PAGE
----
The Department for International Development is a force for good through which Scotland can lead change, writes ANAS SARWAR
Since the Scottish elections the debate about Scotland’s role in the United Kingdom has rightly been reignited. But when discussing Scotland’s role in the United Kingdom, we must also consider Scotland’s role in the world.
I recently returned from a visit to East Africa. For decades the region has been plagued by conflict, corruption and extreme poverty. I visited Rwanda, DRC and Burundi and saw development projects spearheaded by the Department for International Development (DFID). East Africa is a part of the world where more than half the population live in extreme poverty; one in five children dies before they reach the age of five and preventable diseases like malaria are prevalent.
I was welcomed into the home of an orphan family in Shombo village who live every day with the threat of conflict, starvation and disease. I met with representatives of other donor countries and agencies like the UN, the World Bank and USAID. We discussed how we could work in a more co-ordinated way to minimise overlap and maximise impact on the ground. With DfID’s technical assistance and investment we are not only saving lives, but also helping build infrastructure and institutions, offering health and education services. With DFID investment and technical assistance, the UK has helped increase Rwanda’s tax revenue six fold over 10 years – just one of many success stories.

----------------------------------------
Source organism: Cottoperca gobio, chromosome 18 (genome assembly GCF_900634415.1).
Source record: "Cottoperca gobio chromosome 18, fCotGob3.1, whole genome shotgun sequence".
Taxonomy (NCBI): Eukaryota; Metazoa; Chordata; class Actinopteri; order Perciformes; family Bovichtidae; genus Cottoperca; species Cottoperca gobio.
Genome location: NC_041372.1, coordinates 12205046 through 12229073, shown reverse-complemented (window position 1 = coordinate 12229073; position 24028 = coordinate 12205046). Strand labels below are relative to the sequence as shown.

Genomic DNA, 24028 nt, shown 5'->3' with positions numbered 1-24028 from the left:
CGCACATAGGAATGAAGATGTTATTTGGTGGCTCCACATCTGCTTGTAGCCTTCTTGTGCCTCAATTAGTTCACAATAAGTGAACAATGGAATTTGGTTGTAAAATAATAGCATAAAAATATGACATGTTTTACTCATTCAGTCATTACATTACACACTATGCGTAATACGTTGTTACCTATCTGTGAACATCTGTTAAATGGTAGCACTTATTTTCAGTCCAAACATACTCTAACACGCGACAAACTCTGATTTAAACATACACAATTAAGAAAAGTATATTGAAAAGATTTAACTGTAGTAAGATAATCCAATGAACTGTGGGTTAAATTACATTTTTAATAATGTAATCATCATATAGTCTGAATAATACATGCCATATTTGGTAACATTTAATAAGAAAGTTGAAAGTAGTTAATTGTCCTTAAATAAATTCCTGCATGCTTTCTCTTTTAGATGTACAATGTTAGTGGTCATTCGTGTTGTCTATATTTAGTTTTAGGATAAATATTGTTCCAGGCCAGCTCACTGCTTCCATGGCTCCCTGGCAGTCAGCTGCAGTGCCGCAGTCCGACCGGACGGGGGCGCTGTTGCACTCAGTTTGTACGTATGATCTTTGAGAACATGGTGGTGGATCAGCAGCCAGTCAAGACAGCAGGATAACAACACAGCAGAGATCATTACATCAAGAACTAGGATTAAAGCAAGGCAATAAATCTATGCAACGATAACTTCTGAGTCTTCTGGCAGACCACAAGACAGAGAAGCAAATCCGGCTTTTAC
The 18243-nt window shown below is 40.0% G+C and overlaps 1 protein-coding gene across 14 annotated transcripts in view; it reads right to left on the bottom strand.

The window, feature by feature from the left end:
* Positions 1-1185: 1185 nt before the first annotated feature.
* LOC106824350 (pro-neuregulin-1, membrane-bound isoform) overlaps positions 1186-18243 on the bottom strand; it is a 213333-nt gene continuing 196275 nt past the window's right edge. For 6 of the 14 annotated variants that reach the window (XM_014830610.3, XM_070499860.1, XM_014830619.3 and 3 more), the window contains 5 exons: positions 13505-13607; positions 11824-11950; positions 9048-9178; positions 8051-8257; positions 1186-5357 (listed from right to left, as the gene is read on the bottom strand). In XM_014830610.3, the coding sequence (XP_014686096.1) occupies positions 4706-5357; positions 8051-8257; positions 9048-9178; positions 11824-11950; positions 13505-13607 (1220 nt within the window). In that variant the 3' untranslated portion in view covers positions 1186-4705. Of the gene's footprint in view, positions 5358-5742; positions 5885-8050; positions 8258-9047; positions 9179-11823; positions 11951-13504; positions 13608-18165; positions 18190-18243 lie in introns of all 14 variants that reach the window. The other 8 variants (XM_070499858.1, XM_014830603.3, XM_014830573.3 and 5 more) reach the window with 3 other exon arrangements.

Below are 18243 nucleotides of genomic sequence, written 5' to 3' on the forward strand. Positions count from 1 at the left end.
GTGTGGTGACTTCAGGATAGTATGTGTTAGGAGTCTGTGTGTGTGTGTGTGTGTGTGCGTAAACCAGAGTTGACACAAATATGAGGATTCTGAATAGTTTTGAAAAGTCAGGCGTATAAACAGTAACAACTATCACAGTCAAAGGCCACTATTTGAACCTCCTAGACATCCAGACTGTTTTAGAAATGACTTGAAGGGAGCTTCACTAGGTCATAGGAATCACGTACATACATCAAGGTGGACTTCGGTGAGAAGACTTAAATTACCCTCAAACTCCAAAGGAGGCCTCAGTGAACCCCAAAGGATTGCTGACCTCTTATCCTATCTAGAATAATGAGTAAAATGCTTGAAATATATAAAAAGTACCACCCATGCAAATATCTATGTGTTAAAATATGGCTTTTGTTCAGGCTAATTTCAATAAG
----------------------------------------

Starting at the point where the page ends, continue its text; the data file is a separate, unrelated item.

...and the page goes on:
The first priority for every elected member is quite rightly his/her own constituents. But my wish for every child to have the same opportunity in life, for every family to be treated with fairness and for every citizen to have access to justice doesn’t border my constituency or my country alone. It’s often said at meetings with UN agencies and NGO partners that DFID’s biggest asset isn’t the money but its people. Scots are at the heart of DFID’s work. We can proudly say that Scotland is home to DFID headquarters in East Kilbride and employs 450 people. At the same time talented Scots are working in DFID offices across the world, often in some of the most volatile and difficult places.
DFID’s budget of around £7 billion a year, funding 27 bilateral programmes as well as several multilateral relationships with the World Bank, UN, the EU and others, demonstrates the strength of scale and unity.
It’s clear that the UK is a global leader and an opinion former on development. I am proud that Scotland has a seat at the top table and that, as part of the United Kingdom, we don’t just deliver change, we lead it. My experience with the International Development Committee has underlined for me that, together, not only can we make Britain better, we can make the world better too.
Anas Sarwar is Labour MP for Glasgow Central. Follow him on Twitter at @AnasSarwar.
One thought on “Scotland – a developing ideal”
Very nice piece of work. Your visit must be an eye opener. Scots will never be left behind in showing our generosity and helping our brothers and sisters in the developing world.
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